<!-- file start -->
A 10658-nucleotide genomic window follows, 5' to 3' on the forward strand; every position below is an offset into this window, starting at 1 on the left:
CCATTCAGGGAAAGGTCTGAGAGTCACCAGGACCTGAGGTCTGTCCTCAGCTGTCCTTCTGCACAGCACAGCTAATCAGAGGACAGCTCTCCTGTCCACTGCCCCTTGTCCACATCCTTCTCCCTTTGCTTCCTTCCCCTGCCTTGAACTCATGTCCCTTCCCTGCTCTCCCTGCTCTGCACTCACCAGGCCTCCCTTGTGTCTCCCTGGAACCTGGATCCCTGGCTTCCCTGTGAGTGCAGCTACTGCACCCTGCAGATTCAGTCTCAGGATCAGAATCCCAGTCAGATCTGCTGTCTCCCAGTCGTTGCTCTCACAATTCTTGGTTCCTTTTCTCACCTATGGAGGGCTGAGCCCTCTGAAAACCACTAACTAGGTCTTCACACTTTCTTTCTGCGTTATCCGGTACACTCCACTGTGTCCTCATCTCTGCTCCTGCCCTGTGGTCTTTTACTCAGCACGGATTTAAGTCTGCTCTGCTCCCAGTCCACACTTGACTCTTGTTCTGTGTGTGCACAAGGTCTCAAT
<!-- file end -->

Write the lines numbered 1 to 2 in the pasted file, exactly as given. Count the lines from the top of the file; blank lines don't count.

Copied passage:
A 10658-nucleotide genomic window follows, 5' to 3' on the forward strand; every position below is an offset into this window, starting at 1 on the left:
CCATTCAGGGAAAGGTCTGAGAGTCACCAGGACCTGAGGTCTGTCCTCAGCTGTCCTTCTGCACAGCACAGCTAATCAGAGGACAGCTCTCCTGTCCACTGCCCCTTGTCCACATCCTTCTCCCTTTGCTTCCTTCCCCTGCCTTGAACTCATGTCCCTTCCCTGCTCTCCCTGCTCTGCACTCACCAGGCCTCCCTTGTGTCTCCCTGGAACCTGGATCCCTGGCTTCCCTGTGAGTGCAGCTACTGCACCCTGCAGATTCAGTCTCAGGATCAGAATCCCAGTCAGATCTGCTGTCTCCCAGTCGTTGCTCTCACAATTCTTGGTTCCTTTTCTCACCTATGGAGGGCTGAGCCCTCTGAAAACCACTAACTAGGTCTTCACACTTTCTTTCTGCGTTATCCGGTACACTCCACTGTGTCCTCATCTCTGCTCCTGCCCTGTGGTCTTTTACTCAGCACGGATTTAAGTCTGCTCTGCTCCCAGTCCACACTTGACTCTTGTTCTGTGTGTGCACAAGGTCTCAAT